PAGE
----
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Doctors, first responders see need for more resources – and distancing – before COVID-19 cases rise

Tuesday, March 17, 2020 by Andrew Weber, KUT

As Central Texas prepares for an inevitable spike in COVID-19 diagnoses, medical professionals are calling on local officials to address unmet needs and implement tighter restrictions on public gatherings.

In an open letter to officials Monday, nearly 200 doctors asked authorities to “implement mandatory lockdown measures to enforce social distancing.”

“Public health officials should not assume that such businesses will take these drastic measures voluntarily,” the doctors said.

The letter suggests schools stay closed for longer than two weeks while authorities gauge the severity of COVID-19’s spread. A handful of school districts in Central Texas announced shortly after the letter’s release that they would suspend operations until early April.

Events with more than 250 people are prohibited in Austin. The Centers for Disease Control and Prevention recommended Sunday that gatherings with more than 50 attendees should be banned, and the federal government is now asking people to avoid gatherings of more than 10 people.

When Austin announced the restriction on events Saturday, city officials suggested the ban could become more severe.

Meanwhile, those on the front lines – Austin-Travis County Emergency Medical Services – say they hope local officials can help supply crucial equipment ahead of what they expect to be an explosion of calls for service.

Selena Xie, head of the Austin EMS Association, said she supports the city’s response, though she expects Austin to reduce the number of people allowed at events even further.

She also expects more calls for medics to respond to COVID-19.

“I do think that we’re going to see a huge explosion in COVID-19 cases,” she said, “but that’s OK, because that’s what’s in our community and we need to find out where it is in order to contain it.”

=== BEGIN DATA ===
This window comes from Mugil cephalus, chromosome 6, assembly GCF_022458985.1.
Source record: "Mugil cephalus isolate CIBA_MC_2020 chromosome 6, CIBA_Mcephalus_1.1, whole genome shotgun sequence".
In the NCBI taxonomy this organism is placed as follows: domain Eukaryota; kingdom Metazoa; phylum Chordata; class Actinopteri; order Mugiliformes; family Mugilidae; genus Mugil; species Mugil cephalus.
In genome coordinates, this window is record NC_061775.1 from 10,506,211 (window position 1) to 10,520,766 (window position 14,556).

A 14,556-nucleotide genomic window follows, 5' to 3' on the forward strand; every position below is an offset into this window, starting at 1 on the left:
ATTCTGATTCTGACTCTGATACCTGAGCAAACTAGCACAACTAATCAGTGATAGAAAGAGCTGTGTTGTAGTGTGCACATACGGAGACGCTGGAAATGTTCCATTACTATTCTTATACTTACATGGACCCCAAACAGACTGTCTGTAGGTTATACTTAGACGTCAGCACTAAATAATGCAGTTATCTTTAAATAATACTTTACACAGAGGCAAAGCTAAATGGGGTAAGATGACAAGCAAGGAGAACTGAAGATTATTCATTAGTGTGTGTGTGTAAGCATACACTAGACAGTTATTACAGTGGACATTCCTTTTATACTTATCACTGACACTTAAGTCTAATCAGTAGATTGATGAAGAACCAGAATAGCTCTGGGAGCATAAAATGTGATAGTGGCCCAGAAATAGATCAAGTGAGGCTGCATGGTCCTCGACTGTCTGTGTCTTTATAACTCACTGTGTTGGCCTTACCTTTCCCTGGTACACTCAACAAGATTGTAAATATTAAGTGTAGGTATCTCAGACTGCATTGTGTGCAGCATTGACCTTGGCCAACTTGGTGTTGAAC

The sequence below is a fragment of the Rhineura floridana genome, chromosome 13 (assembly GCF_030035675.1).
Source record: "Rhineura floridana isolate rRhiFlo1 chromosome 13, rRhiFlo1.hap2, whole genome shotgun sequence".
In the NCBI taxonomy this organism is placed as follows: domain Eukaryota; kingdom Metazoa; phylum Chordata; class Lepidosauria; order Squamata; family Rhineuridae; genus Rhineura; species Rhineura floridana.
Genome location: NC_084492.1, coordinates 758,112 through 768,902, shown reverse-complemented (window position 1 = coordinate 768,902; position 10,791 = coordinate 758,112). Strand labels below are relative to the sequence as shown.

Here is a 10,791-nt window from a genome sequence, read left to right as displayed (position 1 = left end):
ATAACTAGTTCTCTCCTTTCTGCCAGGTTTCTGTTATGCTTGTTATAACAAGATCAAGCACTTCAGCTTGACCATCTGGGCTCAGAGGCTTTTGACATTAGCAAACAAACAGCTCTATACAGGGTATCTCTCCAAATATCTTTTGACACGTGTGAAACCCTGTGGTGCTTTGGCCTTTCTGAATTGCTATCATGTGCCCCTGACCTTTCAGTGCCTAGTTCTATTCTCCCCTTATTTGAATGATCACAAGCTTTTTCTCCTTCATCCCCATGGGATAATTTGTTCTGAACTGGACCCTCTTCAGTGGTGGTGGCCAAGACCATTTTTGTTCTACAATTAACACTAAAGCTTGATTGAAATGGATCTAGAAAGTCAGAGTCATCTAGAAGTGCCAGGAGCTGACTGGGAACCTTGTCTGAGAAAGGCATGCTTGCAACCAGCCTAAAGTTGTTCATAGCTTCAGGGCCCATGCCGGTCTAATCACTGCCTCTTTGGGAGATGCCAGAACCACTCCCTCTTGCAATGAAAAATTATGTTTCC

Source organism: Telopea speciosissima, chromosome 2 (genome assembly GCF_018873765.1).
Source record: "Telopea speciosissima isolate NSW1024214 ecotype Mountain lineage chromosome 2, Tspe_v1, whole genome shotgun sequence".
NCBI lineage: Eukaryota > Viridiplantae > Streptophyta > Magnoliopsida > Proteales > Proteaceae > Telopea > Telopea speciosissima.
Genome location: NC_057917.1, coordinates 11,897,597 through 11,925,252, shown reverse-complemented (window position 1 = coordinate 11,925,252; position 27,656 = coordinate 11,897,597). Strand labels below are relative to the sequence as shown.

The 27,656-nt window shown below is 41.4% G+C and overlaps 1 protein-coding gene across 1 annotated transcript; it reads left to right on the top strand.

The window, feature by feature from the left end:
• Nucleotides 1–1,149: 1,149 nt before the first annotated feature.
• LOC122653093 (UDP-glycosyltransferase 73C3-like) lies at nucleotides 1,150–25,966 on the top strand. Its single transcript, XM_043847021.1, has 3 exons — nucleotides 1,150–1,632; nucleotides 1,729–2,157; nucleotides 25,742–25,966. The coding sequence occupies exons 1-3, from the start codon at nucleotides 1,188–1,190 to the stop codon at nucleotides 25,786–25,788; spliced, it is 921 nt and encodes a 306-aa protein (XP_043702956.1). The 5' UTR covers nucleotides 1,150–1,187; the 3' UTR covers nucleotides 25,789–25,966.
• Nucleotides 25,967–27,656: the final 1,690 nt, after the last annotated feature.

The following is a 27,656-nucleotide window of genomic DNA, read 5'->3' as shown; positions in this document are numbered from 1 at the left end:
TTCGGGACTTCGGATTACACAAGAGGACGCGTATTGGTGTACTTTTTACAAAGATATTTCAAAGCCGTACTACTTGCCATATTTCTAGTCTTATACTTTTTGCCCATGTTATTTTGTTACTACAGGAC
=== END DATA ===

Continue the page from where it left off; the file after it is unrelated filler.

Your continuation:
Gov. Greg Abbott said Monday that Texans should prepare for the “mathematical reality” of a large increase in confirmed cases as the state ramps up testing.

Medics have seen an uptick in calls that could’ve been handled by primary care physicians or one of several hotlines set up to triage suspected coronavirus cases, Xie said.

Each of those calls takes valuable time and resources.

“The whole process can take four hours, and so it’s quite demanding,” Xie said. “We have not seen the explosion of call volume that we’re sure to see soon, but we are seeing a lot of unnecessary calls about COVID.”

On top of that, both doctors and first responders are prepared for the prospect of equipment shortages amid runs on items like masks and respirators.

In their letter, the physicians urged the city and county to buy more protective equipment for those treating COVID-19 patients and suggested going so far as asking the public to “turn in personal stores” of gear.

Xie told KUT that EMS will need a host of supplies over the next few months – things like respirators, better thermometers, pumps for IV machines and portable ultrasound machines. These items could be hard to obtain as cases ramp up.

“Even at a certain point, even if we’re still ahead of the curve, many of these portable machines will be bought out,” she said. “And so we need to be thinking about that now – before that happens.”

This story was produced as part of the Austin Monitor’s reporting partnership with KUT. Photo by Gabriel Cristóver Pérez/KUT News.

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